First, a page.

Phase Eight: Enhance

General Waste Reduction

The New Jersey Department of Environmental Protection website provides information about reducing waste.

Tools to Reduce Waste in Schools is a guide developed by the United States Environmental Protection Agency (USEPA) in February 2007.  “This guide provides schools, school districts, and school business officials with audience-specific information for starting or expanding an existing waste reduction program.” as described in its introduction.

Buy Recycled

NJDEP Green Purchasing: A Guide for Local Governments and Communities, February 2006

Food Waste

According to, 40% of all food in America is wasted.  The US Environmental Protection Agency (EPA) has created the Food Recovery Hierarchy below “to prioritize actions organizations can take to prevent and divert wasted food”.

USDA, EPA and University of Arkansas Guide to Conducting Student Food Waste Audits

In November, 2017 the USDA, EPA, and University of Arkansas, published the Guide to Conducting Student Food Waste Audits: A Resource for Schools. To quote the purpose of the guide:

“On September 16, 2015, the U.S. Department of Agriculture (USDA) and U.S. Environmental Protection Agency (EPA) announced the United States’ first-ever national food waste reduction goal, calling for a 50% reduction by 2030 (USDA News Release No. 0257.15). In our food system, there are many points at which food loss and waste are generated, including in schools and households (Buzby and Guthrie and Buzby et al.). This student food waste audit guide is intended to help educate students about the amount of food they waste in their school cafeterias and to encourage them to reduce waste and eat more of the nutritious foods provided through USDA’s school meals programs or brought from home.”

NJDEP School Food Waste Guidelines K-12 Edition

In November 2019, the New Jersey Department of Environmental Protection issued School Food Waste Guidelines K-12 Edition.  “These School Food Waste Guidelines are meant to advise K-12 schools and higher education institutions on how they can effectively reduce, recover, and recycle food waste. The guidelines use the EPA Food Recovery Hierarchy to illustrate how to prioritize actions schools can take to prevent and divert wasted food.”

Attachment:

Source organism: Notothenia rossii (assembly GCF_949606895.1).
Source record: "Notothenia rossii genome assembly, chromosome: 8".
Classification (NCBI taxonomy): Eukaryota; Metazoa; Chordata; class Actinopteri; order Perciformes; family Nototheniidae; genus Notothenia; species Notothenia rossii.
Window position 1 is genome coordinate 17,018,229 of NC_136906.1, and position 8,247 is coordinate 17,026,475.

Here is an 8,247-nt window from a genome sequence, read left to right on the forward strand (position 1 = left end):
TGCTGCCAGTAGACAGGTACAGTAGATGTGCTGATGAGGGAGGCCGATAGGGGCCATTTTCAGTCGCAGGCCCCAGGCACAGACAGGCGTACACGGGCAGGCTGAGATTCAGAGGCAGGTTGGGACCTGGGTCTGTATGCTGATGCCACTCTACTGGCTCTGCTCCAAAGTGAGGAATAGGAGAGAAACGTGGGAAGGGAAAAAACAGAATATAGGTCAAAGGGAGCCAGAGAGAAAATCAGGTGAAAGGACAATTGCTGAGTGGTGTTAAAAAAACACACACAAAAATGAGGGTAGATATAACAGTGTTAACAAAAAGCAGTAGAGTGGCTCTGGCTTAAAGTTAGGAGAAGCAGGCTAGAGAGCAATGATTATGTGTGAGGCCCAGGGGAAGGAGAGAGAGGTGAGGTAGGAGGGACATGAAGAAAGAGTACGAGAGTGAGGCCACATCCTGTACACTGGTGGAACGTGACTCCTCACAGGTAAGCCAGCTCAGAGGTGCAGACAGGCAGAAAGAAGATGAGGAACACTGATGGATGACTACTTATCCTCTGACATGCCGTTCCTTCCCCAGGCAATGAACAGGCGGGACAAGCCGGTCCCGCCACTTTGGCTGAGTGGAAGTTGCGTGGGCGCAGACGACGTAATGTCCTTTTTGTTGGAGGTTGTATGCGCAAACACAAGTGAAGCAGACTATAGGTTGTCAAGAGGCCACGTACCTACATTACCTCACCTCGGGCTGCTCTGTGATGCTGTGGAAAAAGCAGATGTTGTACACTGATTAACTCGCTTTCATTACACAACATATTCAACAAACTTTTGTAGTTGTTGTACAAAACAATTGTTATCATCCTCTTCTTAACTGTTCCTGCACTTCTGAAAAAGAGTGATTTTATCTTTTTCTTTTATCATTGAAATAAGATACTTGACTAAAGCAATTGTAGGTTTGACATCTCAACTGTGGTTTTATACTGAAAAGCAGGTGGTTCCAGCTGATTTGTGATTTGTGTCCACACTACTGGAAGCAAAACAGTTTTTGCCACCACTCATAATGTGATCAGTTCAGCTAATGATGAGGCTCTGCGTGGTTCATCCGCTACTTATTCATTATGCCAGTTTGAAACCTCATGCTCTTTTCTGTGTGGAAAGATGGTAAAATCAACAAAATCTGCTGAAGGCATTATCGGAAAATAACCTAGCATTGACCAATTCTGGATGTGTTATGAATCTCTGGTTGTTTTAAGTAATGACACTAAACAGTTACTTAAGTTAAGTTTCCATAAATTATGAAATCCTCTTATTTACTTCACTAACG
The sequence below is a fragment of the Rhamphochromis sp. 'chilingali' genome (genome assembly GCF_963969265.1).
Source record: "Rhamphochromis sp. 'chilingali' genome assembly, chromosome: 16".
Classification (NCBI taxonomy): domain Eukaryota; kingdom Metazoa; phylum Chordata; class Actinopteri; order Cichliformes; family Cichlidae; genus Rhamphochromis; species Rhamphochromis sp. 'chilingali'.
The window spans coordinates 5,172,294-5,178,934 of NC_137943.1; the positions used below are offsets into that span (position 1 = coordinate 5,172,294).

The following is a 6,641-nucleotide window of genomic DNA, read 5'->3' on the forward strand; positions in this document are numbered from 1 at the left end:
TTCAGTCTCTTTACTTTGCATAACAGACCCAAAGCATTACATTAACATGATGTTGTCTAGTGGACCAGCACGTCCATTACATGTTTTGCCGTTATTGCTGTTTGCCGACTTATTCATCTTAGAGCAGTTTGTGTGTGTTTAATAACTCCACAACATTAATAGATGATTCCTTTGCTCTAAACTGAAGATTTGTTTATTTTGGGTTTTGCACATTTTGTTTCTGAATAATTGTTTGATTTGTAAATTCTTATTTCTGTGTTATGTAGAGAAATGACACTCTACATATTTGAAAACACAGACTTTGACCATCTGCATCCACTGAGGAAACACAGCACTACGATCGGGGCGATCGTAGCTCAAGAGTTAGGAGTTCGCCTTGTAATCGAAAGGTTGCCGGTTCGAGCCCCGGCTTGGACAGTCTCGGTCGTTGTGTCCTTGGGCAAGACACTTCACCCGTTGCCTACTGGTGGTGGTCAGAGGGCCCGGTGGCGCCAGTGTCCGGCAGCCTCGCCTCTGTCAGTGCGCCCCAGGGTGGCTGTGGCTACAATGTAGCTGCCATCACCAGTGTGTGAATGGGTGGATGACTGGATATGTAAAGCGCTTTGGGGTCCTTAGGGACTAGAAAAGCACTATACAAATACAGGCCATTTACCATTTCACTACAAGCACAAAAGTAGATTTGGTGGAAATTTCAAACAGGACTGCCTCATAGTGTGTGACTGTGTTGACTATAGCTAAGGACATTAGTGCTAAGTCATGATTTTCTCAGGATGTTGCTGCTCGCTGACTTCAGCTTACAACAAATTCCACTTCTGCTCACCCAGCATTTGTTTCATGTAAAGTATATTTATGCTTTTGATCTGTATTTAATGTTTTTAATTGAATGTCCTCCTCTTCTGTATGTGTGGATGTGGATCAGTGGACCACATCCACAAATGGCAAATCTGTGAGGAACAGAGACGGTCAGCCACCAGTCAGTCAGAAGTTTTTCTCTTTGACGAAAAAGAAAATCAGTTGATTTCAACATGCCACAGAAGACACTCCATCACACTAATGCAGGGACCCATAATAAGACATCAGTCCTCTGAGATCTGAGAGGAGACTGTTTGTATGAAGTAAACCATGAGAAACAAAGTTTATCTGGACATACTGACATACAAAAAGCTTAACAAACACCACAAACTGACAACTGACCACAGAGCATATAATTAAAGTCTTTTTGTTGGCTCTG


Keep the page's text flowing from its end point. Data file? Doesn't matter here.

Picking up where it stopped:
Save the Food

Forty percent of all food in America is wasted.  Visit to learn how to avoid wasting food.  They offer a Partner Kit with promotional materials, such as the posters below, to get the word out and educate.


ReFED is a multi-stakeholder nonprofit, powered by an influential network of the nation’s leading business, nonprofit, foundation, and government leaders committed to reducing U.S. food waste.  ReFED takes a data-driven approach to move the food system from acting on instinct to insights to solve our national food waste problem.  Solutions already exist to cut food waste by 20% nationwide.  ReFED has identified 27 of the best opportunities through the Roadmap to Reduce U.S. Food Waste, a first-of-its-kind economic analysis, making it easier for stakeholders across the food supply chain to meet the national 50% reduction goal by 2030.”

Sustainable Jersey for Schools – Food Waste Management Action

If you are participating in the Sustainable Jersey for Schools program, consider completing the Food Waste Management Action (under Waste Management & Recycling) to earn 15 points.

On-site Composting

The Rocket Composter

Food Waste Experts, formerly Nath Sustainable Solutions, provides various solutions to food waste, one of which is the Rocket Composter.  Below is a list of 11 locations in New Jersey that have a Rocket Composter on site, most of which are schools, colleges, and universities.  The model of the Rocket Composter at each site is listed in parentheses after the name of each site.  While the unit is expensive, you may be able to obtain grant funding to purchase one.


  • Gill St. Bernard’s School, Gladstone (A500)
  • Kingsway Regional School District, Woolwich Township (A500)
  • Secaucus School District, Secaucus (A500)
  • Weequahic High School, Newark (A500)


Diverting food waste from the trash into The Rocket Composter, on-site, at Bergen Community College

  • Montclair State University, Montclair (A900)
  • Ramapo College of New Jersey, Mahwah (A700)


  • Duke Farms, Hillsborough (A700)
  • Merck I, Kenilworth (A900)
  • Merck II, Rahway (A900)

Other On-site Composting Resources

Institute for Local Self-Reliance published the Guide to Composting Onsite at Schools in October 2018.

Two companion guides from the Northeast Recycling Council (NERC):

Paper – Composting School Food Scraps and Soiled Paper, 2011

Presentation – School Composting Options, 2011

Off-Site Composting

Very limited options exist in New Jersey for off-site composting facilities to which a school could have its compostable food waste delivered.  A new Food Waste Recycling Act was passed in New Jersey in April 2020 and is expected to spur the growth of food waste recycling facilities.  The new law mandates that by October 2021, large generators (those which generate more than 52 tons of food waste per year) recycle their food waste if there is a facility that is available to accept the material.  This may impact some school districts.

DeMasi Schools in Marlton, NJ, and Organic Diversion, LLC – Video Series